Risk Factors of Enterovirus 71 Infection and Associated Hand, Foot, and Mouth Disease/Herpangina in Children During an Epidemic in Taiwan
Objective. In 1998, an enterovirus 71 (EV71) epidemic in Taiwan was associated with hand, foot, and mouth disease (HFMD)/herpangina and involved 78 fatal cases. We measured EV71 seroprevalence rates before and after the epidemic and investigated risk factors associated with EV71 infection and illness.
Methods. Neutralizing antibodies to EV71 were assayed for 539 people before the epidemic and 4619 people of similar ages after the epidemic. Questionnaires, which were completed during household interviews after the epidemic, solicited demographic variables, exposure history, and clinical manifestations.
Results. A total of 129 106 cases of HFMD were reported during the epidemic. Age-specific pre-epidemic EV71 seroprevalence rates were inversely related to age-specific periepidemic mortality rates (r = −0.82) or severe case rates (r = −0.93). Higher postepidemic EV71 seropositive rates among children who were younger than 3 years positively correlated with higher mortality rates in different areas (r = 0.88). After the epidemic, 51 (56%) of 91 younger siblings of elder siblings who were EV71-seropositive were EV71-seropositive; otherwise, 2.2% (4 of 186) of younger siblings were EV71-seropositive (matched odds ratio [OR]: 10; 95% confidence interval [CI]: 3.4–29). Stepwise multiple logistic regression revealed other factors associated with EV71 infection to be older age (adjusted OR: 2.5; 95% CI: 1.9–3.4), attendance at kindergartens/child care centers (adjusted OR: 1.8; 95% CI: 1.3–2.5), contact with HFMD/herpangina (adjusted OR: 1.6; 95% CI: 1.2–2.1), greater number of children in a family (adjusted OR: 1.4; 95% CI: 1.1–1.7), and rural residence (adjusted OR: 1.4; 95% CI: 1.2–1.6). Twenty-nine percent of preschool children who were infected with EV71 developed HFMD/herpangina. Younger age and contact with HFMD/herpangina were significant factors for the development of EV71-related HFMD/herpangina in these children.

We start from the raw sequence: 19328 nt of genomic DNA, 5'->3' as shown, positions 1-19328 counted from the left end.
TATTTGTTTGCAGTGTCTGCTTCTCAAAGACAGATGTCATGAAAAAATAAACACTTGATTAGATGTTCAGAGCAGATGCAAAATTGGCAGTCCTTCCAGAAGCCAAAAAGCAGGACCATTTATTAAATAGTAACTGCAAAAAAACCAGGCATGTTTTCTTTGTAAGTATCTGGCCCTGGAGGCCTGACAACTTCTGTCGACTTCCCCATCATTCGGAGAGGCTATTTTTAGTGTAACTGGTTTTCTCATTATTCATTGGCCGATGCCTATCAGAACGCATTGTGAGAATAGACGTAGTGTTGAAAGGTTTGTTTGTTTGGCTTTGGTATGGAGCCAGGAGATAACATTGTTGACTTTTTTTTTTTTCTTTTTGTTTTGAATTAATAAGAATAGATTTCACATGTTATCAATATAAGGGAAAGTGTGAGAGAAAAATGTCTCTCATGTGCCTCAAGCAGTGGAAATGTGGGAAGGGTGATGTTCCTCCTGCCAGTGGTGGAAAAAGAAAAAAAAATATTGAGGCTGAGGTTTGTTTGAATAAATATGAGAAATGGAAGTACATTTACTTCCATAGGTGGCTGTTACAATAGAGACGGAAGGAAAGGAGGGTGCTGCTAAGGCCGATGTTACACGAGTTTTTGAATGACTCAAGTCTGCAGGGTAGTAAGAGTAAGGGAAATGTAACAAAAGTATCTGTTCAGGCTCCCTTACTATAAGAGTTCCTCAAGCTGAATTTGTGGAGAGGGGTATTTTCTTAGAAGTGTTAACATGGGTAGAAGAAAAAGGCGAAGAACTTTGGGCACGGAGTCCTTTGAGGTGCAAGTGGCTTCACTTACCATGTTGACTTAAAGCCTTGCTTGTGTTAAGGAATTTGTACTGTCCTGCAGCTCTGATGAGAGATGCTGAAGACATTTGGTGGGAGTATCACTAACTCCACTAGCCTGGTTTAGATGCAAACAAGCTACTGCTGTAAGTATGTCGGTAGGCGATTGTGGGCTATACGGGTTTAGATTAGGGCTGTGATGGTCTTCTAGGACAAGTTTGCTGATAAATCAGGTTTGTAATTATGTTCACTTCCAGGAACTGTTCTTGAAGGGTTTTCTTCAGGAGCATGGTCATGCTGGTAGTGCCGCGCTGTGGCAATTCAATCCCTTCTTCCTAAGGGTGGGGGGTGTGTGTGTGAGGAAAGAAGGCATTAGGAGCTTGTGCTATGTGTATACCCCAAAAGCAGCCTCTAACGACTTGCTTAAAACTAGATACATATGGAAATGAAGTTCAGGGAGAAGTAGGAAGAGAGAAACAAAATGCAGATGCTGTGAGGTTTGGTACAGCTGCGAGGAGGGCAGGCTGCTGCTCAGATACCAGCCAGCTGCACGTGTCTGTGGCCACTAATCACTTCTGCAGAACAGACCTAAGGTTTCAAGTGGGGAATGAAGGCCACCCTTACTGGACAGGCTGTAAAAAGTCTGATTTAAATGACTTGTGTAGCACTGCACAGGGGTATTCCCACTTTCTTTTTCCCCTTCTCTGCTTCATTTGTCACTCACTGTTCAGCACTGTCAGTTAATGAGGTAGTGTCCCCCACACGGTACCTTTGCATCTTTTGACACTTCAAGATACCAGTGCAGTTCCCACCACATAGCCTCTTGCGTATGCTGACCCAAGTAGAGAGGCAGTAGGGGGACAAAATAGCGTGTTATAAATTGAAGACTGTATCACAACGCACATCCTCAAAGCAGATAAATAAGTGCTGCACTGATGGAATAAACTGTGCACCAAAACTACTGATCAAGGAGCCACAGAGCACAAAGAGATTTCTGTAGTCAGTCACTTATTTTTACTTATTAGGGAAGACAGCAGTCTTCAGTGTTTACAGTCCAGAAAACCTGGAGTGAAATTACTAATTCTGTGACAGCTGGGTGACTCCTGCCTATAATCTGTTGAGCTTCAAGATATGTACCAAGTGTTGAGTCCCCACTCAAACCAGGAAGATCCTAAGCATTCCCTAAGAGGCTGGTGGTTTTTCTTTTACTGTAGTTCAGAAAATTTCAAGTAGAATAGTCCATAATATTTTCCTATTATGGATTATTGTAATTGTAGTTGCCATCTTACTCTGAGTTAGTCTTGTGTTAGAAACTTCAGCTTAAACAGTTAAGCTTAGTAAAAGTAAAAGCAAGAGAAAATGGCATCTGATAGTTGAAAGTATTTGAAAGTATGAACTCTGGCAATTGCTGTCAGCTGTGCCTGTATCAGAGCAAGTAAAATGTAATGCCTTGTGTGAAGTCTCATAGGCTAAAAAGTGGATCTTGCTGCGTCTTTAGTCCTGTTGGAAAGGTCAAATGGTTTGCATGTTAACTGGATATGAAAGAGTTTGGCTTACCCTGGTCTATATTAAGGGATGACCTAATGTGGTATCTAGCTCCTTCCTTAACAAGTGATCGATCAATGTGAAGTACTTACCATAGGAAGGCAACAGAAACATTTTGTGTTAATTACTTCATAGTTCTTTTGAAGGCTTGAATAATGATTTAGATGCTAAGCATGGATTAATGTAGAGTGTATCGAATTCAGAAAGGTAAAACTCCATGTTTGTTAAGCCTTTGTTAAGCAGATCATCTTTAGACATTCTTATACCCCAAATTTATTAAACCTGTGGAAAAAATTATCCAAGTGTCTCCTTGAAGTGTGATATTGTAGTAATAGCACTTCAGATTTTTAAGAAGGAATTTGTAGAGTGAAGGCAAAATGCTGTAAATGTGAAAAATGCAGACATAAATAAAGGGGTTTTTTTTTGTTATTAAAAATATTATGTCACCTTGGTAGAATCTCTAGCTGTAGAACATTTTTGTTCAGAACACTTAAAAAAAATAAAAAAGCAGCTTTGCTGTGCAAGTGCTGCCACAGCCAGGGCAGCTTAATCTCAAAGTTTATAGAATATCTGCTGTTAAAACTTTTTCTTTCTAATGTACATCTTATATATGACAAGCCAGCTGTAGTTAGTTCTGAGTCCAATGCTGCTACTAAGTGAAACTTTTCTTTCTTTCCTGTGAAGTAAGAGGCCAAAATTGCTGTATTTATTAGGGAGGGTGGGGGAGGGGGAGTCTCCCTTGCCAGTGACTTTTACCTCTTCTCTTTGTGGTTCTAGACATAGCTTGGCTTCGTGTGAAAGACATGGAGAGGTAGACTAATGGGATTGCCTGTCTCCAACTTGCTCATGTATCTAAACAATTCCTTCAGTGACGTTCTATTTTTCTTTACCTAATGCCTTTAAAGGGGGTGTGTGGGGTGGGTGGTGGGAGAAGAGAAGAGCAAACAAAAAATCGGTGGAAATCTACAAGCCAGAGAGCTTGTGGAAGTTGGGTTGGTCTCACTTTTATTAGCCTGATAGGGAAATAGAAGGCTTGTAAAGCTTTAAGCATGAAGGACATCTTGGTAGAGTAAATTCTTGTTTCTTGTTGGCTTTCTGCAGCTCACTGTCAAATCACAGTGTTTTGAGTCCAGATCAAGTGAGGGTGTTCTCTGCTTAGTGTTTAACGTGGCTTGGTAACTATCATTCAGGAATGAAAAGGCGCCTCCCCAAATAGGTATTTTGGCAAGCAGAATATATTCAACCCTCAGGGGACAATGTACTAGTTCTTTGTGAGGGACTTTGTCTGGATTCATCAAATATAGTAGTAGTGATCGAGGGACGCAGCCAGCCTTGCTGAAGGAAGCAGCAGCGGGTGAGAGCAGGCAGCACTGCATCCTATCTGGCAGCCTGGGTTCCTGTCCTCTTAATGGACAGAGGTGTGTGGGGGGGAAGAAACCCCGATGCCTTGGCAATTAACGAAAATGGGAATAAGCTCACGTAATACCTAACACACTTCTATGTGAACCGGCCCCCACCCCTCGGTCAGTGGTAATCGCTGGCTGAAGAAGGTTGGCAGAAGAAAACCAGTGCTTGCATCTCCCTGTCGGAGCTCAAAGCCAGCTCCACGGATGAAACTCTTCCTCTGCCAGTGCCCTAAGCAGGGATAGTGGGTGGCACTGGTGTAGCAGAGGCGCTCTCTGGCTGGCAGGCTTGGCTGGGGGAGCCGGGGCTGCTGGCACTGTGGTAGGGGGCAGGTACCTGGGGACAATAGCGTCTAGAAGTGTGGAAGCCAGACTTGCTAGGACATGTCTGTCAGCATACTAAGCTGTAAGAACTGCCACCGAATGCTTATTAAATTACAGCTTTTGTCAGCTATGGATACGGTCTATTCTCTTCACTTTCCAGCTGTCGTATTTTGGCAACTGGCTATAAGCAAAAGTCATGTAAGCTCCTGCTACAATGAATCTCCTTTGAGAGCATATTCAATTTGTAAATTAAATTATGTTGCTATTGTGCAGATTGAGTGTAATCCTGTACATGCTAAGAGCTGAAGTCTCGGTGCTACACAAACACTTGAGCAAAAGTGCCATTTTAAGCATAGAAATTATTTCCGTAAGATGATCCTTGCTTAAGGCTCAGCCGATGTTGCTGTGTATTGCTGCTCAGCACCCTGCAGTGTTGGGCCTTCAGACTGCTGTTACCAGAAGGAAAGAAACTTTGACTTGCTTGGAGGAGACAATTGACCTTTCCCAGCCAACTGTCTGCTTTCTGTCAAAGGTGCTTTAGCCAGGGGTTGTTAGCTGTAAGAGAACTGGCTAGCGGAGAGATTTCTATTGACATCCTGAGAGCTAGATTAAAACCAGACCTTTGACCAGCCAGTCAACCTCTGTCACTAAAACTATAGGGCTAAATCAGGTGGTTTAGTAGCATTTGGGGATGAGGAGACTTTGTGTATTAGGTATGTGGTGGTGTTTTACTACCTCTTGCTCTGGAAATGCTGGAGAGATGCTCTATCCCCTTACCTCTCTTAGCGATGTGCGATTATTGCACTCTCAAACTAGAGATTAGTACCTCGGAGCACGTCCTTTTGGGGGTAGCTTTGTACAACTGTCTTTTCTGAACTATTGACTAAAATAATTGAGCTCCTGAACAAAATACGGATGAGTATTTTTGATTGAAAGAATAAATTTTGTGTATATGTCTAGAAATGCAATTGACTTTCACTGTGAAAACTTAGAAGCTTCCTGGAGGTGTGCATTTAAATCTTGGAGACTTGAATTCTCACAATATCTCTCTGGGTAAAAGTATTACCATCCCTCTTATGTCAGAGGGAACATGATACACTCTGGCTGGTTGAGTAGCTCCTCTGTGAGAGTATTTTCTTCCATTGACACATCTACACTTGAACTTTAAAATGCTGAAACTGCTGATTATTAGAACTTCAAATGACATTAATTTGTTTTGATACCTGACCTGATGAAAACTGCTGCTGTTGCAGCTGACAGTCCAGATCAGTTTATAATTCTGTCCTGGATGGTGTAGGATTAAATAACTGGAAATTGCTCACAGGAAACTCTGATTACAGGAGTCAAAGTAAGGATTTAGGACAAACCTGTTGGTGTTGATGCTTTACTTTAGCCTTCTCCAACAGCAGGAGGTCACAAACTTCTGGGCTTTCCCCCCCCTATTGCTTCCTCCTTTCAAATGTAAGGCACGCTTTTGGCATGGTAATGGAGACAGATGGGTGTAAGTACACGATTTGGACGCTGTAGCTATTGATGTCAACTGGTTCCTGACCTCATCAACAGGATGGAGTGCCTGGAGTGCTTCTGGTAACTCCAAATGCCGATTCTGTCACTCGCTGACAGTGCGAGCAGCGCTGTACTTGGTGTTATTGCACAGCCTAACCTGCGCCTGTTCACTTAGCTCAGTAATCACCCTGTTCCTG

Conclusions. An increased incidence of EV71 infection in young children occurred more often in geographic areas with increased mortality rates. Intrafamilial and kindergarten transmissions among preschool children were major modes of disease transmission during the widespread EV71 epidemic in Taiwan in 1998.
- enterovirus 71
- hand, foot, and mouth disease
- risk factors
- symptomatic ratio
- reemerging infectious disease
- Received September 24, 2001.
- Accepted February 14, 2002.
- Copyright © 2002 by the American Academy of Pediatrics